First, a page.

[0022] The condition “108 Pa≧G′ (35° C.), preferably 107 Pa≧G′ (35° C.)” does not mean that G′ (35° C.) is constant throughout this frequency range of between 2×10−2 and 2 Hz, but that, irrespective of the value of the frequency over this range, the condition is satisfied.

[0023] EP 0 850 649 describes adhesive articles for treating the skin. However, said document does not describe the use of adhesive materials according to the present invention in makeup powders for the face or for the body.

[0024] The composition according to the invention has excellent staying power properties on the skin and excellent “transfer-resistance” properties. It adheres well to the skin. It is resistant to friction, sweat, sebum and water. It breaks down easily. It allows a homogeneous deposition over time on the skin and a uniform makeup. Once applied to the skin, it does not migrate and has very good color fastness over time. The composition spreads easily and is very comfortable to wear. It is pleasant to apply and to wear throughout the day. It is not greasy and does not shine over time. It has a pleasant, creamy feel.

[0025] Another subject of the invention is the use, in or for the manufacture of a pulverulent cosmetic or physiological composition, of at least one adhesive material as defined above to reduce, or even eliminate, the transfer and/or migration, and/or to increase the staying power, of the composition applied to human skin onto a support placed in contact with the deposit.

[0026] Another subject of the invention is the use, in or for the manufacture of a pulverulent cosmetic or physiological composition, of at least one adhesive material as defined above to increase the color fastness of the composition over time.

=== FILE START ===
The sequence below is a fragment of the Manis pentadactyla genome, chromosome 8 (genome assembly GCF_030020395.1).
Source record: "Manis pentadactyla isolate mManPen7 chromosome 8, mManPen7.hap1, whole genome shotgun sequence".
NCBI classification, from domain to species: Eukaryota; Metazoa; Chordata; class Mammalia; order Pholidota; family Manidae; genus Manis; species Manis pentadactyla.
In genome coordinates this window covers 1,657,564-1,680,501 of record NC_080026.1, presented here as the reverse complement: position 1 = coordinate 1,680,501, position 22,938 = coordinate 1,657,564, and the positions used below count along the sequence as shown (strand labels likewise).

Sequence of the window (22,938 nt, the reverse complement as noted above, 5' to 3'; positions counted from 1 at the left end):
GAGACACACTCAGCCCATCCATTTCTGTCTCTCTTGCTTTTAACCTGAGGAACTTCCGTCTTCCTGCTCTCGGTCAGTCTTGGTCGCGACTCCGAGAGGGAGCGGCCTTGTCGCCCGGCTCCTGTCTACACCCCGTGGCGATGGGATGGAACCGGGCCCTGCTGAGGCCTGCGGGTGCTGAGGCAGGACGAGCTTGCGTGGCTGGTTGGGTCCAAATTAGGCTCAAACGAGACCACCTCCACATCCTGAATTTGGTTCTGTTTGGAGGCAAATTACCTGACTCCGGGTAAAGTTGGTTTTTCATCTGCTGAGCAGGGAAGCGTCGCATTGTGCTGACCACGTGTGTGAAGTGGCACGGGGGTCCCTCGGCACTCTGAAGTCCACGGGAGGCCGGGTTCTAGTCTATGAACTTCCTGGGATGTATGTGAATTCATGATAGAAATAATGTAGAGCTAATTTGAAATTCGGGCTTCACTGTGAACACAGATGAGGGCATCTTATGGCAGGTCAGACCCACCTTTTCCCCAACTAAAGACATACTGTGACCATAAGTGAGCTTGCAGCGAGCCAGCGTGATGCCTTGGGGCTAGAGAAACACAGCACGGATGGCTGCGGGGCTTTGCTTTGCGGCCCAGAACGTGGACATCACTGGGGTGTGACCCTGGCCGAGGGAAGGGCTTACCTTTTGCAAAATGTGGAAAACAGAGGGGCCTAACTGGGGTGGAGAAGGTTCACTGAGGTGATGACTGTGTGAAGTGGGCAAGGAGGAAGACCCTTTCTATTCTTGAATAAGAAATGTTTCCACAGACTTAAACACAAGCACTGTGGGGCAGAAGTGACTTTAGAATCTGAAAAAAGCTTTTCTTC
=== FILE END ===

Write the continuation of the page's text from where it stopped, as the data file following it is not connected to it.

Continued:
[0027] A subject of the invention is also a nontherapeutic care and/or makeup process for human skin, which consists in applying to the skin a cosmetic composition as defined above.

[0028] The composition according to the invention comprises a binder comprising at least one particular adhesive material. For the purposes of the present invention, the term “binder” means a phase that is liquid or semisolid at room temperature (25° C.), preferably having a viscosity ranging from 10−3 Pa.s to 105 Pa.s, this viscosity being measured during tests of flow in torsion/shear on a rheometer of “Haake RS50” type at a temperature of 25° C. for a shear rate of 2 s−1, for example in cone-plate geometry. The binder is a nonpulverulent phase intended to bind the solid particles of the pulverulent phase and to ensure their homogeneous dispersion and their cohesion within the final composition. For the purposes of the present invention, the term “material” means a polymer or a polymer system that may comprise one or more polymers of different nature. This adhesive material must have a certain level of bonding power defined by its viscoelastic properties.